CARDIFF (Reuters) - Tens of thousands of fans rocked to the hits of Michael Jackson on Saturday at a tribute concert his brothers hoped would put the spotlight on his musical legacy after so much controversy.
The late singer’s children — Prince, 14, Paris, 13 and “Blanket,” 9 — appeared on stage briefly to address the crowd and at the end joined other family members dancing to “Don’t Stop ‘Til You Get Enough.”
“We’re very happy to be here on this special night to honor our father,” said Paris, dressed in a red jacket similar to the one worn by Jackson in his groundbreaking “Thriller” music video.
The “Beat It” star, one of the most successful yet troubled artists of the pop era, died in 2009 aged 50 while rehearsing for a series of comeback concerts.
The “Michael Forever” tribute in Cardiff, Wales, coincides with the involuntary manslaughter trial of the singer’s doctor in Los Angeles, drawing criticism from some fans and members of his family.
Brothers Jermaine and Randy boycotted the event because of the timing, while sister Janet said it would be too painful to perform in Cardiff during the trial.
But it had the blessing of his mother Katherine, who was at the gig, and Michael’s older brother Marlon said it should be seen as a celebration of Jackson’s music.
“They (the fans) have the right to (protest),” he said backstage. “I think they have the right to do whatever they feel, but we’re celebrating the positive side of our brother’s life.
“We know our brother better than anybody else and he would love that we are doing this for him and remembering him in that way.”
U.S. musician Ne-Yo kicked off the four-hour extravaganza at the Millennium Stadium with the tight beats of “Billie Jean” before slowing the tempo in “The Lady In My Life.”
“It’s not about the controversy, it’s not about the trial, it’s not about his death. It’s about celebrating his life, it’s about celebrating his music,” Ne-Yo said from a stage shaped like a giant glove.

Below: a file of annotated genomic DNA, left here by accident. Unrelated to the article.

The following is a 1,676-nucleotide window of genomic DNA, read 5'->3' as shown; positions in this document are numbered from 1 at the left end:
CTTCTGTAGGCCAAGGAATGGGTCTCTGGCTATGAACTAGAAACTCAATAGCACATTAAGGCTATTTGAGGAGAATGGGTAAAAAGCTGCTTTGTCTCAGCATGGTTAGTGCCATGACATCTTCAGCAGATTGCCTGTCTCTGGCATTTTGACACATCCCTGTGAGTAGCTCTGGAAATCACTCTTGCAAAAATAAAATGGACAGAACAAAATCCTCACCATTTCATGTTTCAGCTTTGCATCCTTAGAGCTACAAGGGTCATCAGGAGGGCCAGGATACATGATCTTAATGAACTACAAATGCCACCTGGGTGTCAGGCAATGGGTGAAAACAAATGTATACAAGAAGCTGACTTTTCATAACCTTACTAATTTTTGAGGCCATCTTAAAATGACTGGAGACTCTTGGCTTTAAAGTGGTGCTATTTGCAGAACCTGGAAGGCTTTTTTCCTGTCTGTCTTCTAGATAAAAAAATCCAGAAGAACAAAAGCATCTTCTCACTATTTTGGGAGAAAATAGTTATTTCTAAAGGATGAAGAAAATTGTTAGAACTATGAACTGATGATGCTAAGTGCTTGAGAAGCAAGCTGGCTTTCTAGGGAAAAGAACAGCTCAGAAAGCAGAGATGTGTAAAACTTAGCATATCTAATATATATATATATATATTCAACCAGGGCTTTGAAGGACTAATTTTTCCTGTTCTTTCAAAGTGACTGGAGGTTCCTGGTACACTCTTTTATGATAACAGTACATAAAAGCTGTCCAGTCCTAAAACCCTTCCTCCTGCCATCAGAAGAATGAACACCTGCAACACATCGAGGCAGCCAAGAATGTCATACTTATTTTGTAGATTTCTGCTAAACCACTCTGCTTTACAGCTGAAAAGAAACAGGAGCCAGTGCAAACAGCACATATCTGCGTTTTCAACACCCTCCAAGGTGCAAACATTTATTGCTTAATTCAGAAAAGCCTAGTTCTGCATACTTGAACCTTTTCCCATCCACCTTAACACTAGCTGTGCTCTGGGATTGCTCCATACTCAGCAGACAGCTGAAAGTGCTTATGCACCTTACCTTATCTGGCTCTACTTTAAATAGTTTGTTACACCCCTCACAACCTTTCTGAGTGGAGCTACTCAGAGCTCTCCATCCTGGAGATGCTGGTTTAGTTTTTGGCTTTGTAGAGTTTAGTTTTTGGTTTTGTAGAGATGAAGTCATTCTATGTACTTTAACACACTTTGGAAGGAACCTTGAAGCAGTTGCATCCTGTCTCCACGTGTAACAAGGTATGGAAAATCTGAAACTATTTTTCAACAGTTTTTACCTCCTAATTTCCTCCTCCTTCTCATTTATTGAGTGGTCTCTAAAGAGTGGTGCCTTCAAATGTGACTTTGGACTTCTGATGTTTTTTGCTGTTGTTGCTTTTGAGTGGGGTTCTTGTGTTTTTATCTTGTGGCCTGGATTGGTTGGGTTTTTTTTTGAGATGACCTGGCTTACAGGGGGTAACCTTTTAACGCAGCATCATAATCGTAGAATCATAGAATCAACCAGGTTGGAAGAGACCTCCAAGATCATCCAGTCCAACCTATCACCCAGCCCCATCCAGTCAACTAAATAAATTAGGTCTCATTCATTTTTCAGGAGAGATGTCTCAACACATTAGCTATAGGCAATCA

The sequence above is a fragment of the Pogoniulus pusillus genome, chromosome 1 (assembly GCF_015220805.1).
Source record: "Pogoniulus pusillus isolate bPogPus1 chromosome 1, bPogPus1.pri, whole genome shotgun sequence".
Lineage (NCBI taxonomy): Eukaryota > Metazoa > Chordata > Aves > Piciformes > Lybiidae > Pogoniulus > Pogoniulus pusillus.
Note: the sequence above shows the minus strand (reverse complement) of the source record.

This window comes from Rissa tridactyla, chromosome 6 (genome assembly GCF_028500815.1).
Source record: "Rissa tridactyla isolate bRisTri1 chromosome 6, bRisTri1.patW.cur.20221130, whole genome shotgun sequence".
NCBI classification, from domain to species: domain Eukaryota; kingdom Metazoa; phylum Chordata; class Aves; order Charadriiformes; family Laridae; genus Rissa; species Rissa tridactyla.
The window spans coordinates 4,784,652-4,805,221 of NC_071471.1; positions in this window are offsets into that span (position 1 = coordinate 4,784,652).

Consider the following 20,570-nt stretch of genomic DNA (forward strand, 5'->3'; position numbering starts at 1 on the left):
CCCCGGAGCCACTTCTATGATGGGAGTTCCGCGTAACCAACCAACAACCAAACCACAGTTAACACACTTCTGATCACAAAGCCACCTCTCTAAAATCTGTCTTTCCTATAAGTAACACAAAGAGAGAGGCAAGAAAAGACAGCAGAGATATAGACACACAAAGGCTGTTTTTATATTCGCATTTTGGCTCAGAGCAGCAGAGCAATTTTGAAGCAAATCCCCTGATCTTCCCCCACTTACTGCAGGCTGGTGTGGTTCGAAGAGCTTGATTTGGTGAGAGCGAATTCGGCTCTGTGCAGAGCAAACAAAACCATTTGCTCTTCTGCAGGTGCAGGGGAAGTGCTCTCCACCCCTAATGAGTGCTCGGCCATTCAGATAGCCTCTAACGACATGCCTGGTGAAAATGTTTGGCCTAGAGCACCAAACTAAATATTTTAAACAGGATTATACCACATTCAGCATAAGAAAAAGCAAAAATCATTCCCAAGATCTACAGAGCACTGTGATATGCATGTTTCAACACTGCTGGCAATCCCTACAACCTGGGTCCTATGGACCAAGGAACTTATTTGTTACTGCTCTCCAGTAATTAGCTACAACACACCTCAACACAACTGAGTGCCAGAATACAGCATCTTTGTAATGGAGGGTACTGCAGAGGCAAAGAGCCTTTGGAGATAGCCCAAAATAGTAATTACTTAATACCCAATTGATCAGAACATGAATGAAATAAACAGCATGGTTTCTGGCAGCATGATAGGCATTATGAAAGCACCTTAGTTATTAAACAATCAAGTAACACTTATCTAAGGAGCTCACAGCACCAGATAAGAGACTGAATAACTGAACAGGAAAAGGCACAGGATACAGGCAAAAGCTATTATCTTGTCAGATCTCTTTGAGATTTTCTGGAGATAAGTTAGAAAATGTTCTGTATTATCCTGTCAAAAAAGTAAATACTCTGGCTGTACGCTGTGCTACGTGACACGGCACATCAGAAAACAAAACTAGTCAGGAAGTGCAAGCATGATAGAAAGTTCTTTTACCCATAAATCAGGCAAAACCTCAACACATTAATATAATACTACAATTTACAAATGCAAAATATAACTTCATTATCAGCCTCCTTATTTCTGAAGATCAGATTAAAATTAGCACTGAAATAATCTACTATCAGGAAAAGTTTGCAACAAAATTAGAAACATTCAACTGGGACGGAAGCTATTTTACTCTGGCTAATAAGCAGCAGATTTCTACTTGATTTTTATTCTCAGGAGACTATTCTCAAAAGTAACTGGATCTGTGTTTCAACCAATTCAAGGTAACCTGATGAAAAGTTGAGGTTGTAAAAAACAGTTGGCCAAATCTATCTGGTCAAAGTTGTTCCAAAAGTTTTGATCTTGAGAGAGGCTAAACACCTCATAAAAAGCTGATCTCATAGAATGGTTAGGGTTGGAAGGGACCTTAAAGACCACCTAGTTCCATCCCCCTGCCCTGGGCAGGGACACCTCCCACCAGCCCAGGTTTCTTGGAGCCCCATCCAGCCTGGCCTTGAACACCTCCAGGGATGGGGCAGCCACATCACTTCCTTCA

British boy band JLS sang “The Way You Make Me Feel” before being joined by three of the original Jackson 5 — Marlon, Tito and Jackie — in a rendition of “Blame it on the Boogie.”
“Can you feel his spirit in the room tonight?” called out Marlon, and the mostly young crowd screamed “Yes!”
Jackson’s sister La Toya performed live in public for the first time in nearly 20 years, while three of his nephews appeared in their band 3T.
“I had absolutely no intention of performing,” La Toya told Reuters. “I was hesitant about this and at the last minute I said you have to do it for him ... and I did, so I’m happy that I did. It’s worth honouring him this way.”
The lineup also featured Christina Aguilera, Cee Lo Green, Beyonce on video and Jamie Foxx, and among British stars appearing were Leona Lewis and Diversity.
Toward the end, pictures of Jackson were beamed on to giant screens as “empress of soul” Gladys Knight, accompanied by a gospel choir, sang “Gone Too Soon.”
Earlier, her powerful rendition of “Believe in Yourself” was a highlight, and she was joined in a duet of “I Just Can’t Stop Loving You” by Motown great Smokey Robinson.
Robinson told Reuters: “There will be many mimics, but there will never be another Michael Jackson.
“He got to the point where he had no private life whatsoever,” he added.
“When you are in a business that you love and you are doing what you love, however you can’t go out and just get in your car or go to the store or go to the movies — that’s got to be rough. That’s what he suffered.”
Reaction was mixed among people streaming out of the arena after the gig, with many ecstatic but some underwhelmed by “under-rehearsed” numbers and long gaps between some songs.
Reporting by Mike Collett-White; Editing by Andrew Heavens